Don't Just Smell the Roses…

I had a mild revelation at the Community Day last Saturday. I was looking at a small group, their eyes glittering, overcome by the shear wonder of it all as they trotted around eating as much free food as they could. I am talking, of course, about the ponies. There they were, a handful of ponies, basking in the sunshine and munching on the most expensive grass in New England. They were having a blast, enjoying the thrill of “a day of the good stuff”. And I suddenly thought “I must have looked like that last year”. This year my main thought was “hey, they’ve got the pony rides again”. So what has changed?

Let’s compare and contrast my first year state of mind with that of the second year.

* Last year I took my camera to the Community day. This year I took the free food.

* Last year I thought I had all the time in the world. This year I feel like I’m on borrowed time.

* Last year I was looking forward to fall. This year I’m dreading winter.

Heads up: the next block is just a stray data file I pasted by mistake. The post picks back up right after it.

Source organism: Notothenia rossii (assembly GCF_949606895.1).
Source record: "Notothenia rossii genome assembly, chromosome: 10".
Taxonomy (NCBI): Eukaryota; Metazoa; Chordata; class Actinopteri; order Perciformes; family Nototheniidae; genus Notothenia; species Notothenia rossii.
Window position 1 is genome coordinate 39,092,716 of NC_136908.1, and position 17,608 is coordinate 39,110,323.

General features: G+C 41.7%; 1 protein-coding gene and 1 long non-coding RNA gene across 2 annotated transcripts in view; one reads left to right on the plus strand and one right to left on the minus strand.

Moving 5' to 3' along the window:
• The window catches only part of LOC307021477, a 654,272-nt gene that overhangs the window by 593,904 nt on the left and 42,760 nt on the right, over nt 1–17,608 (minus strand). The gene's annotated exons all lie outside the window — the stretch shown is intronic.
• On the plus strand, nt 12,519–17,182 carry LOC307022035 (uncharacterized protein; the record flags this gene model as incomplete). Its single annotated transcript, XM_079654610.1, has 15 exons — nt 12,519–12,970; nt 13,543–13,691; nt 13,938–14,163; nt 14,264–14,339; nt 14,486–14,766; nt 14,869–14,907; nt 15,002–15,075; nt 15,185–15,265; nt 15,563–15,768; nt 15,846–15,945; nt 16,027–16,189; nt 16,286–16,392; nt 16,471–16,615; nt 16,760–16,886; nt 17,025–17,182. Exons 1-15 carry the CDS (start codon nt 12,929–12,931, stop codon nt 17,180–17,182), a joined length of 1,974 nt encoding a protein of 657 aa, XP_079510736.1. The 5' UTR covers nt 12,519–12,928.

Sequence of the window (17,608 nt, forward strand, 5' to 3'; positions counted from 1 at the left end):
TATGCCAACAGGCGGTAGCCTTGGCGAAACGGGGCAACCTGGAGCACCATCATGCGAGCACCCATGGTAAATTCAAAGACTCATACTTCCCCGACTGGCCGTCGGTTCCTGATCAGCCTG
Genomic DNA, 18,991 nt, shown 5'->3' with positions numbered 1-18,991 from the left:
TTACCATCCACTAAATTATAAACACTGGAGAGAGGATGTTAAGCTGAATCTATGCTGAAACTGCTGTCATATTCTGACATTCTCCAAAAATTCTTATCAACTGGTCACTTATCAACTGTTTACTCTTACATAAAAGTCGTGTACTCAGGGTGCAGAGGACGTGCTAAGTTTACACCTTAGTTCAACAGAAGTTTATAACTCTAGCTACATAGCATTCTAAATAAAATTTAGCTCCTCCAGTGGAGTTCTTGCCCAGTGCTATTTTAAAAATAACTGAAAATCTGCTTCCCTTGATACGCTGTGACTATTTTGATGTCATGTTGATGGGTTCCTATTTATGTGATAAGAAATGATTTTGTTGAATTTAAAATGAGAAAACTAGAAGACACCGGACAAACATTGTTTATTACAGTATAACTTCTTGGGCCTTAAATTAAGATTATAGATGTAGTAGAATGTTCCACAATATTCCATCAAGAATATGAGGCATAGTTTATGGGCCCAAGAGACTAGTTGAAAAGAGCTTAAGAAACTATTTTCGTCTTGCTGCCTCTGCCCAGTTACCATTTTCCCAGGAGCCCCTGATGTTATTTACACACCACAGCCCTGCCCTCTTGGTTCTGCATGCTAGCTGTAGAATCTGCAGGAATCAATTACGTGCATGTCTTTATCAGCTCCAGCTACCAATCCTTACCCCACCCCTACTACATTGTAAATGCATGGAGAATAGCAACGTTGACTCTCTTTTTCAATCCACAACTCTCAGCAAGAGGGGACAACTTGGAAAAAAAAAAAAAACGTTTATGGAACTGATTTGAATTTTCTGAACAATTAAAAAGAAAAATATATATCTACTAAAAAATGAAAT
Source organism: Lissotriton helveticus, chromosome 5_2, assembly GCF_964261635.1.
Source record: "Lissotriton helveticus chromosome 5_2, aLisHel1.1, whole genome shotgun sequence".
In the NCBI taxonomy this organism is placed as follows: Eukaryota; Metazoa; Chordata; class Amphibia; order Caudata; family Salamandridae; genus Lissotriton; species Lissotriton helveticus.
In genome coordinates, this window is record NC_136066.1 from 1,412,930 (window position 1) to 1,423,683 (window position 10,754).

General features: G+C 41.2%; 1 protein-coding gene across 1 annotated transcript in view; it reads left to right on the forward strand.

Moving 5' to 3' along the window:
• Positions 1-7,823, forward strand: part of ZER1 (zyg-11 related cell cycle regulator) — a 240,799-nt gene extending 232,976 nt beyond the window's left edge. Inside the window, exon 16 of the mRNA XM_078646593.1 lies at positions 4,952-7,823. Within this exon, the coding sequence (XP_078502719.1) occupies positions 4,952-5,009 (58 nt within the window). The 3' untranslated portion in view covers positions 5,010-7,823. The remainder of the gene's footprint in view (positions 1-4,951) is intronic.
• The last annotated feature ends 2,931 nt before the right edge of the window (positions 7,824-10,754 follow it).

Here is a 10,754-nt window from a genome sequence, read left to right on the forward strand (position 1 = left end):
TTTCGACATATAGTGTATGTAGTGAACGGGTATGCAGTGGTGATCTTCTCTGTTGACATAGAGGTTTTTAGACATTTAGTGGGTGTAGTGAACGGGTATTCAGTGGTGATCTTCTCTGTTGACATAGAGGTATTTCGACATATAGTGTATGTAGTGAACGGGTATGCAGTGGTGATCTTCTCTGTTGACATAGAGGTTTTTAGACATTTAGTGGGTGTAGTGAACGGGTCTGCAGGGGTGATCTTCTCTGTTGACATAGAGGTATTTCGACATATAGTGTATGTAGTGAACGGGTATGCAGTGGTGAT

* Last year I was amazed at the hordes of gardeners tending to the lawns. This year I shout “can you turn those leaf blowers off?”

* Last year I thought Baker was one of the few buildings with character on campus. This year I’ve found it lobotomized.

* Last year I fell in love with the food at Spangler. This year I get grumpy if they don’t have my favorite spicy chicken sandwich.

* Last year One Western Ave looked like a construction site. This year… well maybe not a whole lot has changed after all.

But the main change in my attitude has been one of complacency. I’ve got used to Harvard’s face (albeit a face that seems in a state of perpetual facelift with cranes and geotechs everywhere). I’ve got used to Harvard’s ways. I am taking things for granted that should never be taken for granted: friends in close proximity, access to great learning, tasty grass.

So my plan for these next few brief months is to not just look at the grass, not just smell the grass but to (and I never studied Latin so forgive me for this fallacy) carpe gramen – I plan to seize the grass.

Next year, when those same ponies are gazing wide-eyed at the lush green grass of Harvard, I won’t be there but I plan on having had my fill by then.